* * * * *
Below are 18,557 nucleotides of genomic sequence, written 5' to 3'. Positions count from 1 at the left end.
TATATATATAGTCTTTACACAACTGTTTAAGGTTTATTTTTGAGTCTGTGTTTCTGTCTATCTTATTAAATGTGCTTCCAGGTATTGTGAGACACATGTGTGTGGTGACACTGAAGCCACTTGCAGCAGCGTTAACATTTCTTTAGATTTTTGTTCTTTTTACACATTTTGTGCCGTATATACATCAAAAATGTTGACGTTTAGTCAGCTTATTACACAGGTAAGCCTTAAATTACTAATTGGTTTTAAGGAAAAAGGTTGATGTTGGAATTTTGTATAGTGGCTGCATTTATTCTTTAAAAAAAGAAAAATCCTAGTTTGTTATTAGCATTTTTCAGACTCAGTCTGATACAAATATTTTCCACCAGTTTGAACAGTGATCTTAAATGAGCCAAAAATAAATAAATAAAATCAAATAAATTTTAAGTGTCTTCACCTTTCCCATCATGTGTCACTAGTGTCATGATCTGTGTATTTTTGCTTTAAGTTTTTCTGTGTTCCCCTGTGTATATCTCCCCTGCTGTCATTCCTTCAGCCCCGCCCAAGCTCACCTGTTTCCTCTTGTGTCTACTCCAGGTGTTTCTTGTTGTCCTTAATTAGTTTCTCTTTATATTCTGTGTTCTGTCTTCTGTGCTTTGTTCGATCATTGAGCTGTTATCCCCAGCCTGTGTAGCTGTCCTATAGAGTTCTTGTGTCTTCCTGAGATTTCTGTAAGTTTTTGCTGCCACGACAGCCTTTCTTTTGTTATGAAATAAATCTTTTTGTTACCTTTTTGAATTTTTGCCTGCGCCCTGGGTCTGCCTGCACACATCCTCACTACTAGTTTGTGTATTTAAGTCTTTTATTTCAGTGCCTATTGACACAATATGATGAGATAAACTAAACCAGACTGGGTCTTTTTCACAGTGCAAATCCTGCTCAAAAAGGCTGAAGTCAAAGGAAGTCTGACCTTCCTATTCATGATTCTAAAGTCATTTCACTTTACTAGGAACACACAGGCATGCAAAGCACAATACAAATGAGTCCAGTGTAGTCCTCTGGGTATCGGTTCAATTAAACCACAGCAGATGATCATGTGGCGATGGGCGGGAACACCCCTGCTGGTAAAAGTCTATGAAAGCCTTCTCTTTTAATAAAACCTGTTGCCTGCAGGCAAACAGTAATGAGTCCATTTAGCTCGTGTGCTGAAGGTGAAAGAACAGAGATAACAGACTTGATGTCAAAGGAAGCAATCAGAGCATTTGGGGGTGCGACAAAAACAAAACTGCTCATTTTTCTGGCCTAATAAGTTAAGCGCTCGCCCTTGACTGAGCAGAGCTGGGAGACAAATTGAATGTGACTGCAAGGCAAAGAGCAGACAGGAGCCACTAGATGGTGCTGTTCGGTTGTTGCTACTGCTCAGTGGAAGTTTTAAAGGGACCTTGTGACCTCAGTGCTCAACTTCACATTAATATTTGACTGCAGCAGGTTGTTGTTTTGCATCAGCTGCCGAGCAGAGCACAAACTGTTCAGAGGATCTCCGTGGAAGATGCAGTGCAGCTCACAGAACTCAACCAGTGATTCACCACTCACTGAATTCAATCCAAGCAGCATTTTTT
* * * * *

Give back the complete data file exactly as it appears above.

Below are 18,557 nucleotides of genomic sequence, written 5' to 3'. Positions count from 1 at the left end.
TATATATATAGTCTTTACACAACTGTTTAAGGTTTATTTTTGAGTCTGTGTTTCTGTCTATCTTATTAAATGTGCTTCCAGGTATTGTGAGACACATGTGTGTGGTGACACTGAAGCCACTTGCAGCAGCGTTAACATTTCTTTAGATTTTTGTTCTTTTTACACATTTTGTGCCGTATATACATCAAAAATGTTGACGTTTAGTCAGCTTATTACACAGGTAAGCCTTAAATTACTAATTGGTTTTAAGGAAAAAGGTTGATGTTGGAATTTTGTATAGTGGCTGCATTTATTCTTTAAAAAAAGAAAAATCCTAGTTTGTTATTAGCATTTTTCAGACTCAGTCTGATACAAATATTTTCCACCAGTTTGAACAGTGATCTTAAATGAGCCAAAAATAAATAAATAAAATCAAATAAATTTTAAGTGTCTTCACCTTTCCCATCATGTGTCACTAGTGTCATGATCTGTGTATTTTTGCTTTAAGTTTTTCTGTGTTCCCCTGTGTATATCTCCCCTGCTGTCATTCCTTCAGCCCCGCCCAAGCTCACCTGTTTCCTCTTGTGTCTACTCCAGGTGTTTCTTGTTGTCCTTAATTAGTTTCTCTTTATATTCTGTGTTCTGTCTTCTGTGCTTTGTTCGATCATTGAGCTGTTATCCCCAGCCTGTGTAGCTGTCCTATAGAGTTCTTGTGTCTTCCTGAGATTTCTGTAAGTTTTTGCTGCCACGACAGCCTTTCTTTTGTTATGAAATAAATCTTTTTGTTACCTTTTTGAATTTTTGCCTGCGCCCTGGGTCTGCCTGCACACATCCTCACTACTAGTTTGTGTATTTAAGTCTTTTATTTCAGTGCCTATTGACACAATATGATGAGATAAACTAAACCAGACTGGGTCTTTTTCACAGTGCAAATCCTGCTCAAAAAGGCTGAAGTCAAAGGAAGTCTGACCTTCCTATTCATGATTCTAAAGTCATTTCACTTTACTAGGAACACACAGGCATGCAAAGCACAATACAAATGAGTCCAGTGTAGTCCTCTGGGTATCGGTTCAATTAAACCACAGCAGATGATCATGTGGCGATGGGCGGGAACACCCCTGCTGGTAAAAGTCTATGAAAGCCTTCTCTTTTAATAAAACCTGTTGCCTGCAGGCAAACAGTAATGAGTCCATTTAGCTCGTGTGCTGAAGGTGAAAGAACAGAGATAACAGACTTGATGTCAAAGGAAGCAATCAGAGCATTTGGGGGTGCGACAAAAACAAAACTGCTCATTTTTCTGGCCTAATAAGTTAAGCGCTCGCCCTTGACTGAGCAGAGCTGGGAGACAAATTGAATGTGACTGCAAGGCAAAGAGCAGACAGGAGCCACTAGATGGTGCTGTTCGGTTGTTGCTACTGCTCAGTGGAAGTTTTAAAGGGACCTTGTGACCTCAGTGCTCAACTTCACATTAATATTTGACTGCAGCAGGTTGTTGTTTTGCATCAGCTGCCGAGCAGAGCACAAACTGTTCAGAGGATCTCCGTGGAAGATGCAGTGCAGCTCACAGAACTCAACCAGTGATTCACCACTCACTGAATTCAATCCAAGCAGCATTTTTT